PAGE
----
Facebook on Thursday announced it would turn over to Congress copies of more than 3,000 politically themed advertisements bought through Russian accounts during the 2016 U.S. presidential campaign, reversing a decision that had frustrated lawmakers. The company has been struggling for months to address the steadily mounting evidence that Russians manipulated the social media platform in their bid to tip the presidential election in favor of Republican Donald Trump. Democratic lawmakers in recent days had demanded that Facebook be more open about what it knows and to dig more deeply into its troves of data to analyze the propaganda effort, which the company has acknowledged involved at least 470 fake accounts and pages created by a shadowy Russian company that spent more than $100,000 targeting U.S. voters.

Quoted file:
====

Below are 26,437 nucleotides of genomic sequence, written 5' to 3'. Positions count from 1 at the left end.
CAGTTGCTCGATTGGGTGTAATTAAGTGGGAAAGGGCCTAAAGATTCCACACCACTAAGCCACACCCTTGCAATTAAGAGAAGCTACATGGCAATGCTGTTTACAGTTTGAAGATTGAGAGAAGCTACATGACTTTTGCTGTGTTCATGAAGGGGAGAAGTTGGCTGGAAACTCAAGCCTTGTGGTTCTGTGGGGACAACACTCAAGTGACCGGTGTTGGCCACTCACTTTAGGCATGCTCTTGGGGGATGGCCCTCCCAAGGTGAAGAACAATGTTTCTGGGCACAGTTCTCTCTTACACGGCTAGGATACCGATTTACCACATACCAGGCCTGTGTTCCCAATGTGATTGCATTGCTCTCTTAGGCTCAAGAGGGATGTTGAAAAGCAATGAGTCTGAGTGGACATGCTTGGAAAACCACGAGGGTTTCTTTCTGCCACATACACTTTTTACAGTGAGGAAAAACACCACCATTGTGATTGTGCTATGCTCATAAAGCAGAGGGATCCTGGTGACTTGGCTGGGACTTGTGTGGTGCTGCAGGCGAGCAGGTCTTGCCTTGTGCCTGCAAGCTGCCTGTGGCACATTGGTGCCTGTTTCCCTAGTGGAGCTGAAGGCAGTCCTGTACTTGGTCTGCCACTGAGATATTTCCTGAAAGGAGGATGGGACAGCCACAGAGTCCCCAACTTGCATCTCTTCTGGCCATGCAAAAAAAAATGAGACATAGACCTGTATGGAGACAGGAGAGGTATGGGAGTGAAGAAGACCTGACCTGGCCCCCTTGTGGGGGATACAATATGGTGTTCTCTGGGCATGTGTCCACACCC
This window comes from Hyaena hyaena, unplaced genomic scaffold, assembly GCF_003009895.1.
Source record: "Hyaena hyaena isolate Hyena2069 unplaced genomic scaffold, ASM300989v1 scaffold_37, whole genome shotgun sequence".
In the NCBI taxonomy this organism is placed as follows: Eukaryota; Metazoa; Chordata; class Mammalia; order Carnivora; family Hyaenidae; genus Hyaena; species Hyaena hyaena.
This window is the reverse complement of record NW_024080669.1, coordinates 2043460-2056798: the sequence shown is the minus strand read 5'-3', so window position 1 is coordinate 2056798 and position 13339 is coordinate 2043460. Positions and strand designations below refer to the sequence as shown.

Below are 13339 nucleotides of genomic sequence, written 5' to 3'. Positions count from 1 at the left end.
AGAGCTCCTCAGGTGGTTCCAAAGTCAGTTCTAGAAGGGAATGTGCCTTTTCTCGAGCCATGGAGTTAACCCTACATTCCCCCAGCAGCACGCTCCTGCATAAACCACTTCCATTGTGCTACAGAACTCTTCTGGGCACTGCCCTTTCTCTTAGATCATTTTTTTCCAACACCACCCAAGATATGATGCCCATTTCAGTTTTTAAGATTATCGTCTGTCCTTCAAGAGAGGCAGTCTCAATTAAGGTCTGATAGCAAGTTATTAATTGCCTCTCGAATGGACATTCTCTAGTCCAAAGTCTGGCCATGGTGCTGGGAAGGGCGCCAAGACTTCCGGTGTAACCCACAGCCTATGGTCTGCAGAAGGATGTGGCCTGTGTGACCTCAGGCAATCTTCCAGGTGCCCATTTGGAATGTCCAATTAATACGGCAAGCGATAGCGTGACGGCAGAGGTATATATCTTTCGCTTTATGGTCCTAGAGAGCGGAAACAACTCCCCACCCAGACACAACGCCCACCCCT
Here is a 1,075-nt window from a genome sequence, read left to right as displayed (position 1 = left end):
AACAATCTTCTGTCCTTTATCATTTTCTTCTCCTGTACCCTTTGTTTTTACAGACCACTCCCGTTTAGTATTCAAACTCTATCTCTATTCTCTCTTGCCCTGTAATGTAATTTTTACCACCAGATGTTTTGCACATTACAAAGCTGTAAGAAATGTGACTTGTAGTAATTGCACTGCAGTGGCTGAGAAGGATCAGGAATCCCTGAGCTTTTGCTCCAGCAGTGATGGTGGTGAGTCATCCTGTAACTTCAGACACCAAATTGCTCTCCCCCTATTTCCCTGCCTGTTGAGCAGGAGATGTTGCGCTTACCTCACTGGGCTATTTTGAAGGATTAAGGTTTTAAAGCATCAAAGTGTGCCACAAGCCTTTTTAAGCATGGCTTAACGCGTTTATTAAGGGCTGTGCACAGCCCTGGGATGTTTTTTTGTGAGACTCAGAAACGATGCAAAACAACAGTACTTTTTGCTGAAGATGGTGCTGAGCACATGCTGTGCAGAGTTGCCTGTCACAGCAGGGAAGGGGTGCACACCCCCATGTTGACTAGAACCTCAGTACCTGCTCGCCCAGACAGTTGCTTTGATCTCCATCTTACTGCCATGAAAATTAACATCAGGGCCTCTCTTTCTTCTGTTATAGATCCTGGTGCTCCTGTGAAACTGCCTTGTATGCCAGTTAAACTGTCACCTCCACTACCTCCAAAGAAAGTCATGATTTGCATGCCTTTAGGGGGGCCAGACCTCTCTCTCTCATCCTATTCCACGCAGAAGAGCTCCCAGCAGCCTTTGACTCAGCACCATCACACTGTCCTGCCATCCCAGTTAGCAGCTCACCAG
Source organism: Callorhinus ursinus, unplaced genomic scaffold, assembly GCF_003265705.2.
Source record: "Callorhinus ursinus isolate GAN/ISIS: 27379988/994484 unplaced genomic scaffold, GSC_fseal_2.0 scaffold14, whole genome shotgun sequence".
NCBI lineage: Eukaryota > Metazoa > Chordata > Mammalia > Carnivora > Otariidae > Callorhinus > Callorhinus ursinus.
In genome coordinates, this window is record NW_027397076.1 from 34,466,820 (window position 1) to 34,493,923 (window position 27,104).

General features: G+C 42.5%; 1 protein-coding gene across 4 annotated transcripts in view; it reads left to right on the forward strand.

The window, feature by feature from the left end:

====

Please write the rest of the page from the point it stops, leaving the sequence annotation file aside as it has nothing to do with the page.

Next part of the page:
Lawmakers particularly wanted copies of the ads bought through the fake accounts, some of which Facebook officials showed to Hill investigators and then took away, making further study impossible. The company said sharing the ads would compromise users’ privacy.
Facebook chief executive Mark Zuckerberg announced a reversal of that decision Thursday, saying that the company believed it could share the ads with Congress without compromising user privacy. The company already had shared at least some of the same information with special counsel Robert S. Mueller III.